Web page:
Newman on Faith and Reason
I’m working my way through Fifteen Sermons Preached Before the University of Oxford by John Henry Newman, which is exactly what it sounds like it is. I liked this bit about Faith and Reason, as delivered on Epiphany of 1839.
…to take a parallel case, a judge can be called the origin, as well as the justifier, of the innocence or truth of those who are brought before him. A judge does not make men honest, but acquits and vindicates them: in like manner, Reason need not be the origin of Faith, as Faith exists in the very persons believing, though it does test and verify it. This, then, is one confusion, which must be cleared up in this question,— the assumption that Reason must be the inward principle of action in religious inquiries or conduct in the case of this or that individual, because, like a spectator, it acknowledges and concurs in what goes on;— the mistake of a critical for a creative power.
The whole thing is very much worth reading. This part in the conclusion is particularly resonant:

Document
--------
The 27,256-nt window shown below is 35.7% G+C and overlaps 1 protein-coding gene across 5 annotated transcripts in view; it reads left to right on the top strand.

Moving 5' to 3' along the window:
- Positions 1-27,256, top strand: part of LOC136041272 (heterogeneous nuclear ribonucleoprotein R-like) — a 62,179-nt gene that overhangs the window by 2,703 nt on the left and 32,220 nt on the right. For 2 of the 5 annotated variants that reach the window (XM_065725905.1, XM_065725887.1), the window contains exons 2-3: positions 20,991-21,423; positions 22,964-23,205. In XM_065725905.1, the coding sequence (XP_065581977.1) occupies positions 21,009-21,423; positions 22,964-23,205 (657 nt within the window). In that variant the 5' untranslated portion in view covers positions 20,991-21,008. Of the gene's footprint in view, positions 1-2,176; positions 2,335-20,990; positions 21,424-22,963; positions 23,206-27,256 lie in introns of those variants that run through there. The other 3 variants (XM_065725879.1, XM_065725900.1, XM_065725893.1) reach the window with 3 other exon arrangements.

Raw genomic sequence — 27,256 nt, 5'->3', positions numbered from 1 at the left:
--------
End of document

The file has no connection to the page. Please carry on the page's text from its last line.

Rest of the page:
Half the controversies in the world are verbal ones; and could they be brought to a plain issue, they would be brought to a prompt termination. Parties engaged in them would then perceive, either that in substance they agreed together, or that their difference was one of first principles. This is the great object to be aimed at in the present age, though confessedly a very arduous one. We need not dispute, we need not prove,— we need but define. At all events, let us, if we can, do this first of all; and then see who are left for us to dispute with, what is left for us to prove. Controversy, at least in this age, does not lie between the hosts of heaven, Michael and his Angels on the one side, and the powers of evil on the other; but it is a sort of night battle, where each fights for himself, and friend and foe stand together. When men understand each other’s meaning, they see, for the most part, that controversy is either superfluous or hopeless.
I very much liked reading Apologia Pro Vita Sua, and was eager to read more. This sermon was delivered at the height of his influence at Oxford and at (or near) the beginning of his doubts regarding Anglican theology and authority. Ultimately he would convert to Catholicism, be ordained a priest, and later elevated to Cardinal.